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  1. #21
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    Re: PC power supply short circuit

    What I want to know for now is how each output is handled?

    I mean I used to see rectifying diodes after the high frequency transformer, now I don't see anything!

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    - - - Updated - - -

    I opened the cooler master webpage for the 650V semi modular and found an interesting information.

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    So I only have one line after the high frequency transformer, because I saw the pins after the transformer are shorted and only one ground, that's my guess for now.

    But why two coils?
    Last edited by eagle1109; 17th August 2017 at 05:12.



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    Re: PC power supply short circuit

    Hi,

    If those are "custom DC/DC modules" then isn't it obvious?
    Two output voltages --> two DC/ DC converters --> two coils

    Klaus



    •   Alt17th August 2017, 06:38

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  3. #23
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    Re: PC power supply short circuit

    Yes two coils for 3.3 and 5 volts.

    But going back to the two coils near the high frequency transformer and the two after before the "custom DC/DC modules", because these modules come at the final stage just before 3.3V and 5V.

    So, there's only one main non-rectified voltage after the high frequency transformer, then this line is distributed to two lines. One to feed the "custom DC/DC modules" and the one which is the biggest one I guess is the 12V which doesn't have a "custom DC/DC module", I think it goes to the 4x power MOSFETs near to the "big yellow taped transformer".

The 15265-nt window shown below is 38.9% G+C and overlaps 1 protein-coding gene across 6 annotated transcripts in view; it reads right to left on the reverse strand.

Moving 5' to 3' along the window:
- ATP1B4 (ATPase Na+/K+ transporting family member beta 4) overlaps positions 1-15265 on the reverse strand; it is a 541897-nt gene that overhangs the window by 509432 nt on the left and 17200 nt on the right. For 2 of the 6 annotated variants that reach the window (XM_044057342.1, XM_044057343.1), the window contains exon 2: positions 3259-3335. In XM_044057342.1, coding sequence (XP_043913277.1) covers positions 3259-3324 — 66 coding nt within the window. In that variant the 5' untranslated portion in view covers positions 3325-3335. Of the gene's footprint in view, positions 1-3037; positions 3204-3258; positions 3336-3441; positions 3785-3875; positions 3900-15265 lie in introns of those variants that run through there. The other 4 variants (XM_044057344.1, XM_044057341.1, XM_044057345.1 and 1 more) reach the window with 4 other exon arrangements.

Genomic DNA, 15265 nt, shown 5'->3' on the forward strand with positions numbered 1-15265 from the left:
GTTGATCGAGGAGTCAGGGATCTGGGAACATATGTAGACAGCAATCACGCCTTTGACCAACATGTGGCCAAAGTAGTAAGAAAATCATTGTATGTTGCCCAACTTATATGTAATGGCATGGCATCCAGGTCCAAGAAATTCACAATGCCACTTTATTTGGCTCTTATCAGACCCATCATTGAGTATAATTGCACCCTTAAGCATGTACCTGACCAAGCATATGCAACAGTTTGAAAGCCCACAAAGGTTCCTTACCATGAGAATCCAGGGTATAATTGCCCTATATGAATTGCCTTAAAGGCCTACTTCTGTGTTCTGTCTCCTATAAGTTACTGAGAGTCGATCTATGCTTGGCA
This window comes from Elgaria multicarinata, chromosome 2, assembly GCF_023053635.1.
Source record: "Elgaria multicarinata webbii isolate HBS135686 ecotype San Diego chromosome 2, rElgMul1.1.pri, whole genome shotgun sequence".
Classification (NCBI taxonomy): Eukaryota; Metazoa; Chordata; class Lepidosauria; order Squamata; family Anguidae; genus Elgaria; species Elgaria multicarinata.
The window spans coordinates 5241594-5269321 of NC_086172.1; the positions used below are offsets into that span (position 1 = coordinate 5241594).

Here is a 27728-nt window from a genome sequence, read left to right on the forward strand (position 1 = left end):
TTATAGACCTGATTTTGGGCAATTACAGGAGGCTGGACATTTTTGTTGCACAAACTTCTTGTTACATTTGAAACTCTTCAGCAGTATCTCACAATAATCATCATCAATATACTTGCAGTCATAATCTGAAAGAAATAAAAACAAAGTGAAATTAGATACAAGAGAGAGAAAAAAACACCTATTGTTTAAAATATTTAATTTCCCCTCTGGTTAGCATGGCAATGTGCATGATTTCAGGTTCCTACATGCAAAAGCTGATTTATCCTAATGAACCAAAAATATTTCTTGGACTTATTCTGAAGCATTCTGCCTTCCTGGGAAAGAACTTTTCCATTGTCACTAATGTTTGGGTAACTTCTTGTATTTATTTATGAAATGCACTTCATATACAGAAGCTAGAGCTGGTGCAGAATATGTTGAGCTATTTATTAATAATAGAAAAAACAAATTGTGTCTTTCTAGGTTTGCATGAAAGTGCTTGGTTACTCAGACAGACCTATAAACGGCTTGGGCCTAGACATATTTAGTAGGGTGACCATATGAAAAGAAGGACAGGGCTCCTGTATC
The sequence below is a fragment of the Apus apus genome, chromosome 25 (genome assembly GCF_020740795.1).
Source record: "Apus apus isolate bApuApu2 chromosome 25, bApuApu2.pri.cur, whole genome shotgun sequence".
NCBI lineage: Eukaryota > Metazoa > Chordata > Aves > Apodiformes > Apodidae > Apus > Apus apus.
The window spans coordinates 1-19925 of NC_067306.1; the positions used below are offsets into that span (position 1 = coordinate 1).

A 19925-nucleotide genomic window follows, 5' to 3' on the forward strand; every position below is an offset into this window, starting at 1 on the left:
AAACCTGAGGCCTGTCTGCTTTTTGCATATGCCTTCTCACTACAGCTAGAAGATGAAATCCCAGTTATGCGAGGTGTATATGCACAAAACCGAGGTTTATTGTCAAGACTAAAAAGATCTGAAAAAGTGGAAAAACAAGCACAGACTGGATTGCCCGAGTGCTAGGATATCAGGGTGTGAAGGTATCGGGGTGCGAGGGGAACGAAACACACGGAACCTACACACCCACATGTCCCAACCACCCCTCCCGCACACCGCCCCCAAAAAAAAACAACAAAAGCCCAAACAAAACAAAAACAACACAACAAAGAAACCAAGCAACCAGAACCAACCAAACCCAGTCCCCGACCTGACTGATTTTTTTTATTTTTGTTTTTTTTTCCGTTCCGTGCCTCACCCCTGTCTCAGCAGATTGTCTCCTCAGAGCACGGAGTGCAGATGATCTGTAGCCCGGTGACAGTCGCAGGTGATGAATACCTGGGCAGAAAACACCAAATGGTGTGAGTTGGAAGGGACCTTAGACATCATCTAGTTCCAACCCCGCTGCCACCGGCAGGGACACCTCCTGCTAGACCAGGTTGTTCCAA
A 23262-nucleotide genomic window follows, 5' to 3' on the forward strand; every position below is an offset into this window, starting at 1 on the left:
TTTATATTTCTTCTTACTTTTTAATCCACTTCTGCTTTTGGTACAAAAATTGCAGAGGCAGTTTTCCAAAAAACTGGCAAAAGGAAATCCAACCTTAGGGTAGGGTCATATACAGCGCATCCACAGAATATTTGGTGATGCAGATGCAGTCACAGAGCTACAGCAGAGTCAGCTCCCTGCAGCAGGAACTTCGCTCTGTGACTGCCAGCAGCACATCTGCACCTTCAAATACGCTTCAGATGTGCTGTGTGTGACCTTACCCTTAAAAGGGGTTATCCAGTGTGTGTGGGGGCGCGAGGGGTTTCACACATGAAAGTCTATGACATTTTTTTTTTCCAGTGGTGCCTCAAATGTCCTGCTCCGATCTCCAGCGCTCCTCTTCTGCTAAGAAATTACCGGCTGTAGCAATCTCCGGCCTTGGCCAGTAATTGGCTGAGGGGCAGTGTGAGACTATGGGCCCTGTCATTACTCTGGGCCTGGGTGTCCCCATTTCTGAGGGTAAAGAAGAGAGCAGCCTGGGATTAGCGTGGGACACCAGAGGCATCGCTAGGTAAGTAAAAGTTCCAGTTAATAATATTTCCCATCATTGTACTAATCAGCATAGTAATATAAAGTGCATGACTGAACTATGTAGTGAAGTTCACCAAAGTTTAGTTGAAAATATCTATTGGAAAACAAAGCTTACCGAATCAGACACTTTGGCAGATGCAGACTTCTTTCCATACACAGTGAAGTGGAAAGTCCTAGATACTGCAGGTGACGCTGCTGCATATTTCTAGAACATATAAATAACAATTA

And that's why the 12V is rated at 54A.


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    But what also I don't understand is how all these lines are rectified? I think the many capacitors and also the aluminum capacitors are the reason, so much more capacitors are the substitute of rectifying diodes.

    Another question, why the total power is summed at 650W where the ratings are 120, 648, 3.6, 12.5 watts which is 784.1W?
    Last edited by eagle1109; 17th August 2017 at 06:59.



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    Re: PC power supply short circuit

    Hi,

    The coils have been discussed before:
    * input filter
    * PFC
    * high power path
    * standby power path
    * some smaller maybe for just for reducing ripple voltage (LC filter)

    Why the power is not added up:
    Because some depend on each other and some don't. And it depends where in the circuit the limiting happens.

    Klaus



    •   Alt17th August 2017, 07:11

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  5. #25
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    Re: PC power supply short circuit

    Is my guess right that there's no diodes and they are using caps instead?

    If that's true then I should takeout the caps, but the soldering material is very strong and I only have 30W soldering iron.



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    Re: PC power supply short circuit